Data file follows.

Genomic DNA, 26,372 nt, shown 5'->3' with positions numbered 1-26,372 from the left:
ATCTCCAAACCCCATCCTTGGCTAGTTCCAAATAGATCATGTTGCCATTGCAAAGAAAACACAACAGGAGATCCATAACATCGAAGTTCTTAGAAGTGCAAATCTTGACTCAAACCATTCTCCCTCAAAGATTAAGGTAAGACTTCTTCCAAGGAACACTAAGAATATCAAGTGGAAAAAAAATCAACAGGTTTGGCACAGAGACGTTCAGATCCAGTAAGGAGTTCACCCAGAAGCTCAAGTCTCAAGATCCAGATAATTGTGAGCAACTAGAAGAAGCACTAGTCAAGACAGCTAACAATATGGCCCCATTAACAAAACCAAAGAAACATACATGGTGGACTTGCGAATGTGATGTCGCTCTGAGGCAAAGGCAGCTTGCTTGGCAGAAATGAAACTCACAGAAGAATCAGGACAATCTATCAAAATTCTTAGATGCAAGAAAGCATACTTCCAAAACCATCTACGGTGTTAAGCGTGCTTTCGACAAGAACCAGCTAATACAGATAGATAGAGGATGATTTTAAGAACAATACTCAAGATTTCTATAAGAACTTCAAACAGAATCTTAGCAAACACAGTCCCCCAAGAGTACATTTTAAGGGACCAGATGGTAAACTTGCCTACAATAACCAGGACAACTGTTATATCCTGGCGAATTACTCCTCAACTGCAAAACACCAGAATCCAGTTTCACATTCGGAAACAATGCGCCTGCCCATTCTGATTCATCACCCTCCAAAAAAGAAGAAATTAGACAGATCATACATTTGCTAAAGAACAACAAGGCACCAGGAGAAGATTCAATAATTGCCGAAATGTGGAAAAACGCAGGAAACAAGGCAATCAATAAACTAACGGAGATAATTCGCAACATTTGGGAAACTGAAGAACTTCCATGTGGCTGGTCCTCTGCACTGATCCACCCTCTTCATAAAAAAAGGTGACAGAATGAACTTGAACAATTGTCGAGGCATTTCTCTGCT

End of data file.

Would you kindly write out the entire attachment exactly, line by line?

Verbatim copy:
Genomic DNA, 26,372 nt, shown 5'->3' with positions numbered 1-26,372 from the left:
ATCTCCAAACCCCATCCTTGGCTAGTTCCAAATAGATCATGTTGCCATTGCAAAGAAAACACAACAGGAGATCCATAACATCGAAGTTCTTAGAAGTGCAAATCTTGACTCAAACCATTCTCCCTCAAAGATTAAGGTAAGACTTCTTCCAAGGAACACTAAGAATATCAAGTGGAAAAAAAATCAACAGGTTTGGCACAGAGACGTTCAGATCCAGTAAGGAGTTCACCCAGAAGCTCAAGTCTCAAGATCCAGATAATTGTGAGCAACTAGAAGAAGCACTAGTCAAGACAGCTAACAATATGGCCCCATTAACAAAACCAAAGAAACATACATGGTGGACTTGCGAATGTGATGTCGCTCTGAGGCAAAGGCAGCTTGCTTGGCAGAAATGAAACTCACAGAAGAATCAGGACAATCTATCAAAATTCTTAGATGCAAGAAAGCATACTTCCAAAACCATCTACGGTGTTAAGCGTGCTTTCGACAAGAACCAGCTAATACAGATAGATAGAGGATGATTTTAAGAACAATACTCAAGATTTCTATAAGAACTTCAAACAGAATCTTAGCAAACACAGTCCCCCAAGAGTACATTTTAAGGGACCAGATGGTAAACTTGCCTACAATAACCAGGACAACTGTTATATCCTGGCGAATTACTCCTCAACTGCAAAACACCAGAATCCAGTTTCACATTCGGAAACAATGCGCCTGCCCATTCTGATTCATCACCCTCCAAAAAAGAAGAAATTAGACAGATCATACATTTGCTAAAGAACAACAAGGCACCAGGAGAAGATTCAATAATTGCCGAAATGTGGAAAAACGCAGGAAACAAGGCAATCAATAAACTAACGGAGATAATTCGCAACATTTGGGAAACTGAAGAACTTCCATGTGGCTGGTCCTCTGCACTGATCCACCCTCTTCATAAAAAAAGGTGACAGAATGAACTTGAACAATTGTCGAGGCATTTCTCTGCT